Hofstede’s Five Dimensions and Leadership
- Pages: 4
- Word count: 972
- Category: Culture Leadership Sociology
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Geert Hofstede examined IBM the company for over thirty years and developed a theory about cultural differences. His theory is widely used to compare differences in culture, and also in leadership. There were initially four dimensions of values that he measured; uncertainty avoidance, individualism, power distance and masculinity. Later a fifth dimension, long term orientation was added in 1991. These dimensions were measured based on hundreds of questions that were surveyed to the IBM employees in over seventy countries. This article will define the five dimensions of Hofstede’s theory. It will also compare Egypt and United States. Power Distance
Power distance is the dimension that expresses society’s desire to have power equal or unequal or of little relevance. Low power distance want equal distribution of power and fight for unequal rights. Egypt scored 70 out of 100 in power distance. The culture is derived on hierarchical structure, everyone has a place, and a duty. Little is questioned, according to the chart. However, Egypt has been thru many cultural clashes the past several years. Hosni Mubarik was dictator for the country for over thirty years. A few years ago, in 2012 the military was over taken by Islamic Brotherhood. In June 2014, an independent president Abdel Fattah el-Sisi has been elected. For government to be fully overthrown would be unrealistic in this country, as political structure is so embedded in the country. In the United States, Hofstede reports that U.S. is at 40 of 100 in power distance. United States is a democratic society, but parts of the culture feel unequal and are influenced as much as government allows us to be. If a leader has high value on power distance, they may be hard to get along with. It would be important to remain professional and detail oriented at tasks that are at hand. Individualism versus Collectivism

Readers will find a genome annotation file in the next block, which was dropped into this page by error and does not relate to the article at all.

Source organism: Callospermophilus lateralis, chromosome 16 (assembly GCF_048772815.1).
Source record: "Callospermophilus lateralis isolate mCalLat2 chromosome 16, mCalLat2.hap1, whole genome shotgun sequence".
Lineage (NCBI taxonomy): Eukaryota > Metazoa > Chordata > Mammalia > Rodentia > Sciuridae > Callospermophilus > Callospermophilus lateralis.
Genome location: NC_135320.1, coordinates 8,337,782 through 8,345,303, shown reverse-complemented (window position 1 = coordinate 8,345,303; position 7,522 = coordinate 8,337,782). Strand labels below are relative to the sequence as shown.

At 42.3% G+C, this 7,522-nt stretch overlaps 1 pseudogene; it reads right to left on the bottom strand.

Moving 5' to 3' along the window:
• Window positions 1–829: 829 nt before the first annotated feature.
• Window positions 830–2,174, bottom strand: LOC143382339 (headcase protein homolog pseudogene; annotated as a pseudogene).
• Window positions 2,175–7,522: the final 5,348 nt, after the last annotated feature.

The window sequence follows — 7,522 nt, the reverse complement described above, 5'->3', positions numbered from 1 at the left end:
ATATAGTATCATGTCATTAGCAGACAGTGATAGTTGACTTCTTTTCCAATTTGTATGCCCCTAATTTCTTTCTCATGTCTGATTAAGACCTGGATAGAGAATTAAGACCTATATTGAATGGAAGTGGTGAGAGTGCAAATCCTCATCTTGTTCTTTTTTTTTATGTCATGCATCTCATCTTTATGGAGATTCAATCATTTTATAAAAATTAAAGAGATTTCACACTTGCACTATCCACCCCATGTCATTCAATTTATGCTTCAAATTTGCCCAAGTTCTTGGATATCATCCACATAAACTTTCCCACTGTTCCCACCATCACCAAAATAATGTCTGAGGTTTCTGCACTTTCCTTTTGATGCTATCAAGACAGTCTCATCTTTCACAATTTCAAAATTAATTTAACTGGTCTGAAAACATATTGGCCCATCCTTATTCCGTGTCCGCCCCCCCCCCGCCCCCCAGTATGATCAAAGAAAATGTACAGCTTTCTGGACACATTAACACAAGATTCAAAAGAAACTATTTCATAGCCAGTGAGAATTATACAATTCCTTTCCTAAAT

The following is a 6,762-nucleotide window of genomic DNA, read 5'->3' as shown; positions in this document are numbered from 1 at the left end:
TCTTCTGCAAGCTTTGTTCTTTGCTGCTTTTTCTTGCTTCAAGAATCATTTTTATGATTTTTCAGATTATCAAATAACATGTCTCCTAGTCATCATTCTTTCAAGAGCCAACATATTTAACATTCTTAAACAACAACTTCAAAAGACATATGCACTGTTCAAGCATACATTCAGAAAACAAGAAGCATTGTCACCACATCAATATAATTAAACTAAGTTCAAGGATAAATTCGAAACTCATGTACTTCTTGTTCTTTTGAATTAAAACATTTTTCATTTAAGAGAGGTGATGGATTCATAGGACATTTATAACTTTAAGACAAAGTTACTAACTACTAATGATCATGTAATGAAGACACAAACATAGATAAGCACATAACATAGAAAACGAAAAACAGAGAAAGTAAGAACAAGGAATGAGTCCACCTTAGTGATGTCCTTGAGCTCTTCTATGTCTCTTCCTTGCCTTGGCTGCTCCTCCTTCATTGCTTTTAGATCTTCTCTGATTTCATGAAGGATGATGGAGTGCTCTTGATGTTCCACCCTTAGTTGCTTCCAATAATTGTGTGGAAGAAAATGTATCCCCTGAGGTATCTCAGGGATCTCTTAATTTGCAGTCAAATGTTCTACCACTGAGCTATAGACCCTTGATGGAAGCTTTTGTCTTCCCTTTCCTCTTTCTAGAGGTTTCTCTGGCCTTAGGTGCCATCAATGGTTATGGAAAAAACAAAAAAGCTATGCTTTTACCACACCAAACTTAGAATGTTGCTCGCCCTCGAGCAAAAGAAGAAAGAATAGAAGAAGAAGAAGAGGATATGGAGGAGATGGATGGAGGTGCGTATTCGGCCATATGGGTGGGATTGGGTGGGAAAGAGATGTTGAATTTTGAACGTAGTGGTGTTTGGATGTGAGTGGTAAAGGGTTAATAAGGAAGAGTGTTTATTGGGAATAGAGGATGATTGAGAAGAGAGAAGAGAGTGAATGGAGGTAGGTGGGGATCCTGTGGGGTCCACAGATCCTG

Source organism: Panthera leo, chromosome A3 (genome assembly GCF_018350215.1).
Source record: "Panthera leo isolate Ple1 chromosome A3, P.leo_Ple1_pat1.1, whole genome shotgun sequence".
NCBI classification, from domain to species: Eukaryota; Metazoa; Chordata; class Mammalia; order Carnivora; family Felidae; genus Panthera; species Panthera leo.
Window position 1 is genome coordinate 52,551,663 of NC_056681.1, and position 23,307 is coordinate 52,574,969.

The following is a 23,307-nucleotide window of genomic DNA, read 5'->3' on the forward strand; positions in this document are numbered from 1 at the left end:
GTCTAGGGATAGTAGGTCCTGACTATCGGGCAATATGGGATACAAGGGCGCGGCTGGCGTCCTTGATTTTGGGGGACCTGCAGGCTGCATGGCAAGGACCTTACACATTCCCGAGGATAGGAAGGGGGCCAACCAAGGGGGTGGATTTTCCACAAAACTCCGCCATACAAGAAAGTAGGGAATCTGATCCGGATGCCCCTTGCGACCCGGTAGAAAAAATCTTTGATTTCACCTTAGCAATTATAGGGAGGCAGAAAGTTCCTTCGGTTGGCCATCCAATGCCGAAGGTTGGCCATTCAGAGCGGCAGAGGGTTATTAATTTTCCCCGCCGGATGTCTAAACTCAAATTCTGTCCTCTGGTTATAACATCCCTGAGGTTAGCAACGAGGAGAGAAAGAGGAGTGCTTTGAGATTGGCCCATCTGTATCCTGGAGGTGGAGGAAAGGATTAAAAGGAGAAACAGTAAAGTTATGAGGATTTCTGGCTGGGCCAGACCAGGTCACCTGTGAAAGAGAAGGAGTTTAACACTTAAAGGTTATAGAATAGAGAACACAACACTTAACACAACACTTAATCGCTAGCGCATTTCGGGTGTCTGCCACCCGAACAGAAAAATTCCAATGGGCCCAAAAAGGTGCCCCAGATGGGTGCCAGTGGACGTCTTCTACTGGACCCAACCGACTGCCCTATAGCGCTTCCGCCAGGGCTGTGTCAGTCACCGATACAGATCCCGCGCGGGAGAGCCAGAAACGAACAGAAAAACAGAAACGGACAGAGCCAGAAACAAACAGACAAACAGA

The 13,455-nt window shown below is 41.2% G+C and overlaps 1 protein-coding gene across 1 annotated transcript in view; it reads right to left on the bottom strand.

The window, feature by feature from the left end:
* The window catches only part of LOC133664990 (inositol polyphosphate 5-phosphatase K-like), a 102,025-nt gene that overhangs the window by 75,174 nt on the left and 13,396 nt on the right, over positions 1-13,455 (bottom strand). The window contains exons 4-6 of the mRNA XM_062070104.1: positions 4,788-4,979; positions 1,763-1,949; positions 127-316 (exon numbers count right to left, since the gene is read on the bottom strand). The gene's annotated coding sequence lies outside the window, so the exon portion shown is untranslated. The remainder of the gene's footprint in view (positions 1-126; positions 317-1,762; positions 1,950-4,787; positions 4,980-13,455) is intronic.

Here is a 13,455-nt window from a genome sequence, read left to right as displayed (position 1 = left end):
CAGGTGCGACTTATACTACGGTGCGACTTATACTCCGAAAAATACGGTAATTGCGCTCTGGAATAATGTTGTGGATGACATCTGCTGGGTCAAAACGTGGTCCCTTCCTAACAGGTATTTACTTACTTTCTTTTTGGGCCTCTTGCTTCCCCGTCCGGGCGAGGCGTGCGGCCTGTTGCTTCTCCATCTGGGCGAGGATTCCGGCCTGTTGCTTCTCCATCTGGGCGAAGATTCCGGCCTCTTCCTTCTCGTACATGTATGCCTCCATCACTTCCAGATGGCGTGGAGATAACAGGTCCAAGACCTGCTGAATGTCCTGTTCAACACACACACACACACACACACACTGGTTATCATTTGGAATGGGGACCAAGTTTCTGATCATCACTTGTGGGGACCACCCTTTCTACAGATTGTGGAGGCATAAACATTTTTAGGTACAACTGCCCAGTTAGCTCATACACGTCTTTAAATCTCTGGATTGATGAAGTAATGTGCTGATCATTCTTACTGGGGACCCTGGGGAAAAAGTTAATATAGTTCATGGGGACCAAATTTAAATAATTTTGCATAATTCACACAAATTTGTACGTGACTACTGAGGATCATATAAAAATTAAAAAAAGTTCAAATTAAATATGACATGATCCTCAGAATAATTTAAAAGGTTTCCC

High scores in individualism prefer loose social structure. People are responsible for themselves. Low scores in individuality represent cultures need for one another to take care of each other. Community taking care of one another may look different in each culture. Families and groups may depend on a husband, neighbor or religious community. Egypt scores 25 out of 100 in the individualism dimension, which points in a high direction of collectivism society. Bartering may be an example of collectivism as bartering allows people to trade items and determine what items are necessary for them.
America on the other hand, scores 91 out of 100 in this field. In America, individuals are known for taking care of themselves, and helping others last. It may be that America is too big to develop that type of community, and that economics in America is better than in Egypt. In a culture of high importance on individualism it would be important, in a leadership role to encourage employees to speak out with their ideas, and thoughts which can benefit the company, In addition to those tips, also respect workers privacy.